Police to patrol Welsh roads to stop visitors from English covid hotspots

Henrietta Strickland
October 16, 2020

"Mr Davies took the First Minister to task during Plenary today (October 14), and referred to a statement made by the leader of the Labour Party on September 23 when he said that the Welsh Government was not seeing any spikes at all in infection due to travel and tourism".

The Police Federation of England and Wales (PFEW) has reacted to news that Welsh Ministers are to introduce new regulations preventing people from travelling to the country from areas of United Kingdom with a high prevalence of coronavirus.

The Welsh government said its decision came after Johnson did not respond to Drakeford's request to make advisory travel guidance in English coronavirus hotspots mandatory.

Following the annoucement, she tweeted: "Fully support @fmwales on this".

"These are public health decisions, and nothing to do with constitutional or political debates", she said in a social media post.

"@scotgov will also take whatever action we consider necessary to control COVID".

"Mr Davies said that the people of Wales deserve to have sight of the data that underpins the Welsh Labour-led Government's position on this matter, so that they can be confident that the Government's actions are proportionate to the threat of the virus in their area".

"In other locations, provisions are more relaxed, so this proposed travel ban adds yet another level of complexity to policing".

But Scotland's First Minister, Nicola Sturgeon, backed Mark Drakeford after he announced the plans.

BBC Breakfast host Charlie Stayt asked: "Maybe people traveling from outside of Wales in these areas you are concerned about have booked into holiday accommodations or hotels".

"That meant you weren't able to travel more than five miles or so from your own home and, of course, we have people coming across the border into Wales".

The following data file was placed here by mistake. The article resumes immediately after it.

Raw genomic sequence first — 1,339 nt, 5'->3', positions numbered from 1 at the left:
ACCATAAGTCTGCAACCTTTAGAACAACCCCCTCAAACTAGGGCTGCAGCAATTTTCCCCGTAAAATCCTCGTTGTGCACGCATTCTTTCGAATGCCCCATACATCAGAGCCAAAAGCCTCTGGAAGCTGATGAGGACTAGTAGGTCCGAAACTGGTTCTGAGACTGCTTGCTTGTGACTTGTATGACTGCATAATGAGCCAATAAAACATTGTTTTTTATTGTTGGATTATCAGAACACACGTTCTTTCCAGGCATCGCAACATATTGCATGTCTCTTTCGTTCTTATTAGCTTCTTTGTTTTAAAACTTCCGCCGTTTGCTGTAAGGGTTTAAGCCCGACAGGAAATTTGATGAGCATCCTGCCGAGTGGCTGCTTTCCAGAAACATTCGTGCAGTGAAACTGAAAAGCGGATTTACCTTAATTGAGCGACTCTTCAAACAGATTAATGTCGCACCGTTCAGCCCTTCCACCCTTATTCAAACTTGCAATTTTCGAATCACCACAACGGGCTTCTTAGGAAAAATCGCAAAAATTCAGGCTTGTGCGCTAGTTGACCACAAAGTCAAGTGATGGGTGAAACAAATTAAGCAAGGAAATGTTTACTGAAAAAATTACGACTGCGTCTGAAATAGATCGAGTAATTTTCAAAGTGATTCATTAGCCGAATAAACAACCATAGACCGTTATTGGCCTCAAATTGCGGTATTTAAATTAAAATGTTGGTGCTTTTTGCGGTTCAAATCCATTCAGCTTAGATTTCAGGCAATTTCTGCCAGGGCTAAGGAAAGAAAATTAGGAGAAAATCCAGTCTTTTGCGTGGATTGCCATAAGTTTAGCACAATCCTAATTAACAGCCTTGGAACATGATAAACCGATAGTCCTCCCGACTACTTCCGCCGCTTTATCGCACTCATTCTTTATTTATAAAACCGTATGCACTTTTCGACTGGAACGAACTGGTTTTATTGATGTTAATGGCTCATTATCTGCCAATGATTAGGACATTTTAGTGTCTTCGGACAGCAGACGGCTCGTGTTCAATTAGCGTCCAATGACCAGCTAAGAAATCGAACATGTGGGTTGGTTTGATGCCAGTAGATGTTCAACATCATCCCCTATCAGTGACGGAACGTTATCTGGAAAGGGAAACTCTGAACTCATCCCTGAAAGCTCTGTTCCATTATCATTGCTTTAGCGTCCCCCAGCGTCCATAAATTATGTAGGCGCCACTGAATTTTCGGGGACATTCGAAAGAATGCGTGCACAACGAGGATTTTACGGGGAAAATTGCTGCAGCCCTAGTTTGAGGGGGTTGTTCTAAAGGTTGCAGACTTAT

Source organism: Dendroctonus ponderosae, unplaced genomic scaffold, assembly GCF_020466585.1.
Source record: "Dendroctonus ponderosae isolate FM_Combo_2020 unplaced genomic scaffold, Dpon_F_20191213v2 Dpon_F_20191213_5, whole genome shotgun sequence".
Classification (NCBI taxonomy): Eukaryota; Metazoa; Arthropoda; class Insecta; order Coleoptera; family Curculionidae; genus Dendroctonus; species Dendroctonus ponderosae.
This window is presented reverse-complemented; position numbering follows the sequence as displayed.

"But to create a physical barrier or a policy barrier that is so clear and stark between Wales and England, at a time when we've been trying to open the borders, I think the tone and the language that the First Minister is using is quite unsafe".

'If he isn't willing to do so then the timetable is for us to use the powers in Wales by the end of the week'.

Plaid Cymru leader Adam Price has also welcomed the Welsh Government's plan, saying the announcement was "long overdue" and necessary to protect people in Wales.

More than 330 people who tested positive for coronavirus are being treated in hospitals across Wales this week, up by more than 100 from the week before, according to the Welsh government. "We all need to act now to stop the spread of the virus and protect our NHS this winter", it said on Wednesday.

A ban on travelling to Wales from coronavirus hotspots elsewhere in the United Kingdom comes into effect on Friday evening.

He said that if the Prime Minister had supported the measure, it would have reinforced "the sense of acting together across the United Kingdom".

"If he can not or will not, then he must review and rescind this ban immediately". "With half term arriving for much of England next week, timing is now critical".

Police commissioners in Wales suggested they could set up road blocks and follow up tips.

He explained: "We have other measures in place already, which may be helping us to begin to turn the tide. If there's not, if numbers continue to rise, then we will have to take further action".

The Welsh government said it intended the ban to come into force on Friday at 1700 GMT.

Other reports by Click Lancashire

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